Monks Turn Over Alms Bowls to Protest Jailing of Activists

By: Mech Dara, The Cambodia Daily, December 19, 2014

A group of monks Thursday overturned their alms bowls outside the Ministry of Justice in Phnom Penh in symbolic protest against the recent imprisonment of 18 activists, opposition figures and fellow monks.

More than 100 monks and activists first demonstrated outside the National Assembly at about 8 a.m. Thursday, frustrated that a petition submitted to the assembly last month went unanswered, before marching to the Justice Ministry with the hope of handing the document to Justice Minister Ang Vong Vattana. The petition calls for the release of the 18.

Monks overturn their alms bowls in protest outside the Justice Ministry in Phnom Penh on Thursday. (Siv Channa/The Cambodia Daily)

Monks overturn their alms bowls in protest outside the Justice Ministry in Phnom Penh on Thursday. (Siv Channa/The Cambodia Daily)

“Our aim today is to meet Ang Vong Vattana and for him to come out and take the petition to show that the Ministry of Justice can find justice for the people,” monk Hour Sophath said.

When Mr. Vong Vattana failed to appear over the next two hours, some 40 monks turned their alms bowls upside down, a powerful gesture of defiance indicating they would refuse to accept handouts from the minister.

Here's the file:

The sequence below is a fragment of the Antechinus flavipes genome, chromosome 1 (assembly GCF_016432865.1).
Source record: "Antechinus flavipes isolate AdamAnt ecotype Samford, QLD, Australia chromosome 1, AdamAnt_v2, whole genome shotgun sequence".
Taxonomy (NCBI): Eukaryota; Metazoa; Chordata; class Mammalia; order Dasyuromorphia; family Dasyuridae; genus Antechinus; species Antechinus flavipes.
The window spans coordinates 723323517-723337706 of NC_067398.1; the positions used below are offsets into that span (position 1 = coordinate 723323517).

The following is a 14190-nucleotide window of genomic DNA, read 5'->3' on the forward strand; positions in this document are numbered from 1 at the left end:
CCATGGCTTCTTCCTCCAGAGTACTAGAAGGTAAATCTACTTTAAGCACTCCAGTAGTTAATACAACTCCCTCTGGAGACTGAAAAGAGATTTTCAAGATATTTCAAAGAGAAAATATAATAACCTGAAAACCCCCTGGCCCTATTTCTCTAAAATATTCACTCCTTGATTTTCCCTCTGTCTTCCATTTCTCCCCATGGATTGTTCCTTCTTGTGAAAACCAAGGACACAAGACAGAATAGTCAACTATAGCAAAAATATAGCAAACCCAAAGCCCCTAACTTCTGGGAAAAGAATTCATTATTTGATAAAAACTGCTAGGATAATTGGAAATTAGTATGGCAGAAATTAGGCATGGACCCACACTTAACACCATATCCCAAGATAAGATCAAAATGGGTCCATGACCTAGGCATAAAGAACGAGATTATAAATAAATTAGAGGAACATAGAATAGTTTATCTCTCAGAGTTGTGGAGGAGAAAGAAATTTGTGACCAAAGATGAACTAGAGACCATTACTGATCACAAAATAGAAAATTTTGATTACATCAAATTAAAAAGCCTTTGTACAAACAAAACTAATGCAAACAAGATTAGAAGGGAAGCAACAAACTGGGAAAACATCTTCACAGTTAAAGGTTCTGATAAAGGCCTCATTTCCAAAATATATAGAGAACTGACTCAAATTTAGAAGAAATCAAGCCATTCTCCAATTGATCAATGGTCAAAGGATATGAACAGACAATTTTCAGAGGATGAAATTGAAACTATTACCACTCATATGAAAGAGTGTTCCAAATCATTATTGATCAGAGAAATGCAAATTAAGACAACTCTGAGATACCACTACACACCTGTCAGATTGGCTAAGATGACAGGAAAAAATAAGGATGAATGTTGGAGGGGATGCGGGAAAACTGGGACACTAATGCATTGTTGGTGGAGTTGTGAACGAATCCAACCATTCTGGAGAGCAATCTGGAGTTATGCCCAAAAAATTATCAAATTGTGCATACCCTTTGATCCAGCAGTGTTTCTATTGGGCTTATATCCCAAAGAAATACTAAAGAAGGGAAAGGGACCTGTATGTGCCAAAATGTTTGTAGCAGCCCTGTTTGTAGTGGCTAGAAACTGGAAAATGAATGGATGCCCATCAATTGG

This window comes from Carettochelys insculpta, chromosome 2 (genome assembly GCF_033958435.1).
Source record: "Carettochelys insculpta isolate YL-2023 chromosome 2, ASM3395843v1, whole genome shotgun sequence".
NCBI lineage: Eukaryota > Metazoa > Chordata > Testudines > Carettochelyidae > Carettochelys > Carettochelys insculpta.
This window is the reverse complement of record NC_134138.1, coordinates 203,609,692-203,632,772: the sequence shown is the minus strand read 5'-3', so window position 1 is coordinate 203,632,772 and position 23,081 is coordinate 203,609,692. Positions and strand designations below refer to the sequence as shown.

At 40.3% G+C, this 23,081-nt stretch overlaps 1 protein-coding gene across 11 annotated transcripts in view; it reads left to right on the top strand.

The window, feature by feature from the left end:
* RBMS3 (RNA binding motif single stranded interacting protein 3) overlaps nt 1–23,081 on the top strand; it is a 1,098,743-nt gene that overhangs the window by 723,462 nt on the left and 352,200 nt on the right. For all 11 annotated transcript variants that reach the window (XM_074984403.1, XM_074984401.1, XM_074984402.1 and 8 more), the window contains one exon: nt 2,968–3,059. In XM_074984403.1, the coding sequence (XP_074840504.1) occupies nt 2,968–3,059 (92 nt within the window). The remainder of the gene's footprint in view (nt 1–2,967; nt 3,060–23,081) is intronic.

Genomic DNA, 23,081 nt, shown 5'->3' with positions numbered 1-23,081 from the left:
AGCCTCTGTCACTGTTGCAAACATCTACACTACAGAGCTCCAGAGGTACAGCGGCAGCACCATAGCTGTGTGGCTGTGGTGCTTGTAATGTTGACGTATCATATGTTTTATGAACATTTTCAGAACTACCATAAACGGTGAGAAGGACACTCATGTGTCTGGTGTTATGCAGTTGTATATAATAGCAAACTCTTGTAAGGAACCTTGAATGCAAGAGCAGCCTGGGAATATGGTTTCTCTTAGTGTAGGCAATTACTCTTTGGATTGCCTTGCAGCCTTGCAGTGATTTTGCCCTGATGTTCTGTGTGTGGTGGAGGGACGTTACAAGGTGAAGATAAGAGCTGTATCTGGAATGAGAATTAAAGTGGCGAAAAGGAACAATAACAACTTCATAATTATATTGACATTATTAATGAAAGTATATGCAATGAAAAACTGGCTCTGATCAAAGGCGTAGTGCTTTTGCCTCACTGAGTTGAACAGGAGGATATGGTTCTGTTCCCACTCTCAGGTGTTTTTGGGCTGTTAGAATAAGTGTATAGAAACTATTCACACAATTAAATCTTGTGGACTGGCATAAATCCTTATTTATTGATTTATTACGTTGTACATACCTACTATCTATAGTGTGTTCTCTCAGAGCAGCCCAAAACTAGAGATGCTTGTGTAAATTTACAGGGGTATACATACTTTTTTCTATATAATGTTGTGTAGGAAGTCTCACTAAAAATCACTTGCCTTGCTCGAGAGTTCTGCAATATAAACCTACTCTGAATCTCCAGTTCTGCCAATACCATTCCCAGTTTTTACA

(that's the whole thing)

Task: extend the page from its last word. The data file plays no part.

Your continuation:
“The top of the bowl is white to represent justice while the bottom is black to represent injustice, therefore we turned our bowls upside down to illustrate how our country is full of injustice and our people continue to suffer,” Hour Sophath offered as a secondary explanation for the gesture.

During anti-government protests in Burma in 2007, many monks turned their alms bowls upside down and refused to accept donations from members of the military government.

In a 2008 journal article, Ingrid Jordt, a scholar of Buddhism who focuses on Burma, explained the significance of the act of refusing to accept alms, calling it “the ultimate moral rebuke.”

“To refuse to accept someone’s donation is to deny that person the opportunity to earn merit,” she wrote of the act, known in Pali as “patam nikkujjana kamma.” “Merit is a moral condition that produces real world power and felicitous circumstances in one’s future life.”

Kim Santepheap, spokesman for the Justice Ministry, said by telephone afterward, however, that representatives of the protesters had declined an invitation to enter the ministry.

“The ministry sent representatives to receive the petition, but they did not hand it over and the ministry also invited [the protesters’] representatives to come inside…but they did not,” he said.

After overturning their alms bowls, the group continued on to the Royal Palace, where a representative of the palace promised to pass the petition along to King Norodom Sihamoni.

Thursday’s demonstration was just the latest calling for the release of the 18 people, all of whom are currently being held at Phnom Penh’s Prey Sar prison.

 

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